But essentially it was, we were in Socorro, New Mexico, which was really interesting by the way, where all the satellite dishes are. That’s the beauty, by the way, of movies like this, when it works out, is you can be in places you would never be able to be on your own. And you get to know the area, you get to see how they work, you get to wander around the grounds. Besides shooting the movie. And it can be quite fascinating, it’s really neat. In fact I think we also got a private tour of the White House when we were checking out locations for that part of it.
But anyway, the blorph was, we were in Socorro, we’re up in the satellite area. We come down, we’re on a crane if I remember right, we drop down with Jodie in the frame, we start to follow her on the crane arm. And as it touches down, there’s a Steadicam operator on that crane who steps off and he just keeps going, and he chases her towards the door.
And I just had Jodie do a specific movement. Because the shot was so hard, I was trying to find what’s the easiest way I can get her in there? And when she gets to the door, I just had her do this kind of erratic sort of entry into the building, which would be a nice way to kind of blend her and get the door out of the way and get into the set, which was on the Sony Culver lot, which was hundreds of miles away. And we continued the same sort of Steadicam move through our set following her. I forget how many takes we did, but I felt that we had the material to help blend it. Probably be a little easier these days, but I didn’t want to make it too overly complicated.
vfxblog: As you mentioned, even when we get to more of the action shots, with the machine, their still very much ‘storytelling’ type VFX shots, aren’t they?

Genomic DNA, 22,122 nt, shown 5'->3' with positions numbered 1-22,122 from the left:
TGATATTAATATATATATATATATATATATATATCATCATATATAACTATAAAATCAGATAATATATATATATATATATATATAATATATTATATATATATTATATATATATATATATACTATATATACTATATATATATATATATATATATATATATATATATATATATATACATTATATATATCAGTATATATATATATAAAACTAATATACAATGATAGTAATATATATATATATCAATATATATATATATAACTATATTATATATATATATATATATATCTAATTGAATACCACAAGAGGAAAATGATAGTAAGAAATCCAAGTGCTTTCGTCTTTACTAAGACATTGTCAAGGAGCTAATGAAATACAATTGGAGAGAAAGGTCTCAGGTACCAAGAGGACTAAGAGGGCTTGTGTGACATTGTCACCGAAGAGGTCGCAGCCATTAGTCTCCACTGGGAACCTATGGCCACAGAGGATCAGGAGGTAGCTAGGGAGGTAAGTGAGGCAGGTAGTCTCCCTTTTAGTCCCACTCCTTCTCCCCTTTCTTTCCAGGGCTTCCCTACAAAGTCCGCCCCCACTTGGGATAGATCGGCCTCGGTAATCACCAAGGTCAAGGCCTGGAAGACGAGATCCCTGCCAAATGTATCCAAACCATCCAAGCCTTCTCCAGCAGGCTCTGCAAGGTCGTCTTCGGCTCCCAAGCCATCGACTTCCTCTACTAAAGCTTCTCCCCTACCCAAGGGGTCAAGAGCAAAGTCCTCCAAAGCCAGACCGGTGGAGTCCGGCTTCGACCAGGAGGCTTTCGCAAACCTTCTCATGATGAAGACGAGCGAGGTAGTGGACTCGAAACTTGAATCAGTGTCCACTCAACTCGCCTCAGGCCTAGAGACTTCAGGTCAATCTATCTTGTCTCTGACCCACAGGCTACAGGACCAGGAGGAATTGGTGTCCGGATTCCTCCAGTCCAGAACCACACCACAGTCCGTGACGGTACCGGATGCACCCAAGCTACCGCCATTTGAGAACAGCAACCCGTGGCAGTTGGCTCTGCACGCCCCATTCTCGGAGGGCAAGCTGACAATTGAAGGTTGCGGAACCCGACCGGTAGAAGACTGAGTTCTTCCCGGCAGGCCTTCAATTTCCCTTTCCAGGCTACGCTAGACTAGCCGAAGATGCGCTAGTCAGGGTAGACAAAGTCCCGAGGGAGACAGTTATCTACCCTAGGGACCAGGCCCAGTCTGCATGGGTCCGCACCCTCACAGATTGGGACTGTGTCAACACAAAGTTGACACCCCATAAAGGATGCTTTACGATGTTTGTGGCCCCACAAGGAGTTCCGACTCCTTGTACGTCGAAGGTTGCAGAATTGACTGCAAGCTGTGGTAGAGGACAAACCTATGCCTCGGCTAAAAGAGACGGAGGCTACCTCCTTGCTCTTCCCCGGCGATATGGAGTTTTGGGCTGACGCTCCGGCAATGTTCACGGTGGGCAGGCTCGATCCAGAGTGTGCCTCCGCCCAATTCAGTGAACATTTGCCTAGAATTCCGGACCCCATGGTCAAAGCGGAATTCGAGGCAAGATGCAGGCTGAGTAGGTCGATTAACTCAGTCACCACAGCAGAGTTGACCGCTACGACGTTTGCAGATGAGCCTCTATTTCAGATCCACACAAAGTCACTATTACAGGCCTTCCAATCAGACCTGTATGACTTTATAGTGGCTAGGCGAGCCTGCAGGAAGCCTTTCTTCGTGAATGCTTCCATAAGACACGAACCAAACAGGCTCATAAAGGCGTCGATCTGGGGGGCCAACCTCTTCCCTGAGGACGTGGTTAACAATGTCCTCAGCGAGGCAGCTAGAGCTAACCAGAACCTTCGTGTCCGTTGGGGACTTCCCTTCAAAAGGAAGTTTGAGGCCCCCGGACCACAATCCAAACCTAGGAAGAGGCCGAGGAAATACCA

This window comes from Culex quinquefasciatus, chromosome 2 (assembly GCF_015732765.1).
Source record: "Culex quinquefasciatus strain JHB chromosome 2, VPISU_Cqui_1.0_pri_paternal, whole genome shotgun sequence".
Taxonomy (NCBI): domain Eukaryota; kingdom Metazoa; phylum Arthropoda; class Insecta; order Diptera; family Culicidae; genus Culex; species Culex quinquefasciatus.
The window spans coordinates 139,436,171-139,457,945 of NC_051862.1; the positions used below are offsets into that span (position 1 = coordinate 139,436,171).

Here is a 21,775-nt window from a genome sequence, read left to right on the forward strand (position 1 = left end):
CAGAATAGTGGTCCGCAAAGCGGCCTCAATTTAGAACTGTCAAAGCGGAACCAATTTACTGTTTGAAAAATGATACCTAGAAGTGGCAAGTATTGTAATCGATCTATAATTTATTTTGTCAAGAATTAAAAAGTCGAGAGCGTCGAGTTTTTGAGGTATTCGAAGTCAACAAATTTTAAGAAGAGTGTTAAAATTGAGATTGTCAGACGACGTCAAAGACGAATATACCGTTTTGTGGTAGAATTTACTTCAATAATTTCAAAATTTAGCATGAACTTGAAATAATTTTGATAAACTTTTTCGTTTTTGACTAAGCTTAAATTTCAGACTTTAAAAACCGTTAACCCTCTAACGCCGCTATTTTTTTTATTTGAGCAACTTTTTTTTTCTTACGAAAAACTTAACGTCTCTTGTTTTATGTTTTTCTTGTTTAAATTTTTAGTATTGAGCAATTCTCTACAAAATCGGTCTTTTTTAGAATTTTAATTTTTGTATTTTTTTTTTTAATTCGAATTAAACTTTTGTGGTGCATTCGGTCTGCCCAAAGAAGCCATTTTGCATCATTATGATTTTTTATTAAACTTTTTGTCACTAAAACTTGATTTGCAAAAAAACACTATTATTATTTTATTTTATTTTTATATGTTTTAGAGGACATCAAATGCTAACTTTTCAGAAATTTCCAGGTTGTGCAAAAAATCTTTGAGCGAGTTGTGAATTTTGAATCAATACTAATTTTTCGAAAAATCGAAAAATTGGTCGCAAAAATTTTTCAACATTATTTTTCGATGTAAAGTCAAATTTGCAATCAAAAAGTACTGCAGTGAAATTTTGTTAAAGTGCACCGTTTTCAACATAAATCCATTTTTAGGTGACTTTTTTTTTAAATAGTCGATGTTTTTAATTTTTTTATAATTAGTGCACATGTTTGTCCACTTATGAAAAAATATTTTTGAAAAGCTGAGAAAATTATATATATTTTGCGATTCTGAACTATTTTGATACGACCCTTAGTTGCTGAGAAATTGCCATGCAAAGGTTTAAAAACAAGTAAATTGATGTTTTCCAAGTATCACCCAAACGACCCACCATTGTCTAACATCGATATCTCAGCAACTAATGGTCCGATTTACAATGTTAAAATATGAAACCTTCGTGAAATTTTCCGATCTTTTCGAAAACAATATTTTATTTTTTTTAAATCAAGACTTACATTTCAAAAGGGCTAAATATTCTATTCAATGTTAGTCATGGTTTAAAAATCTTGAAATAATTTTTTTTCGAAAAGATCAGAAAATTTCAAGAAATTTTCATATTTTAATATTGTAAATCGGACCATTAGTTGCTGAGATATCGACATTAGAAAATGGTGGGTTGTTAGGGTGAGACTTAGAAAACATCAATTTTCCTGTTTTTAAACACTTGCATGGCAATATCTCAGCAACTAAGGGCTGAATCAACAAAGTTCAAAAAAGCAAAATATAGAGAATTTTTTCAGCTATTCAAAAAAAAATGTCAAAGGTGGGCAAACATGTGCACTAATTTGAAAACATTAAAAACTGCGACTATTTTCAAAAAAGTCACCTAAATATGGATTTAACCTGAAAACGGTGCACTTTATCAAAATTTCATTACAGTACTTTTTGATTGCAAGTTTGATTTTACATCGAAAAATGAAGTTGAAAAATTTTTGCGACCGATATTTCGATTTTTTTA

Ralston: Bob does this a lot in his movies, I don’t know how else to put this. As big a deal as this thing is, it’s a throwaway. It’s not really the point of any of this. Especially the exterior stuff of the machine. Even the one that’s blowing up, it’s all sort of in the distance, and it’s fast.
The design of the machine, it just came about. I see a lot of things like this now. But just by looking at interesting odd shapes, you could believe it was anti-gravitational or whatever it would be and it would also give us some visual kinetic energy. You know the spinning rings and everything. At one point, which I thought would have been so cool looking is, they were thinking of maybe showing it being built. And it was going to be built at the bottom of the Grand Canyon. Which would have been so cool to just do.
vfxblog: Ellie’s trip in the pod had some of the more fantastical elements like the wormhole and things that were weightless and coming out of her own body. How did you approach these space-like effects?
Ralston: In the shoot, a couple of people and myself were asked to come up with a lot of what that was. And we just started spitballing all these ideas and coming up with storyboards and going crazy with all kinds of weird imagery, and throwing it at Bob and seeing what was kind of cool or what would help tell the story. And it was kind of a race to the finish line. But then we figured out, okay quickly, what kind of elements do we need? What do we have to do here?
And everyone got involved, Ian Kelly did some great video projections on her face. We had several different groups working on it. Weta Digital did a lot of the work, and ILM did her out of body moments, I believe, where Ellie’s face gets stretched out and you’re hearing two different bits of dialogue. It really was just trying to find, again without going totally off the deep end here, interesting, weird, kind of creepy ways of showing some of those moments. And it’s her point of view. You’re always in there with her. You don’t go outside, because that changes what the movie might be about.
So, that’s kind of what it was, designing it to be her point of view, whether it was real or not. And what she thought she saw, and what does that mean? I mean, what we’re referencing is the poster in her room by the giant dish in Puerto Rico, there’s a poster that shows a planet and the stars Vega and that’s exactly what you see inside the pod with her. That’s what I loved about it. I loved playing the game of what’s in her head or what’s not. Is this real or isn’t it? What exactly is being said here? Because it could be several different things.
vfxblog: When Ellie arrives at the beach, it has that dream-like and surreal feeling. I remember the environment was real but also stitched together, what do you recall about that?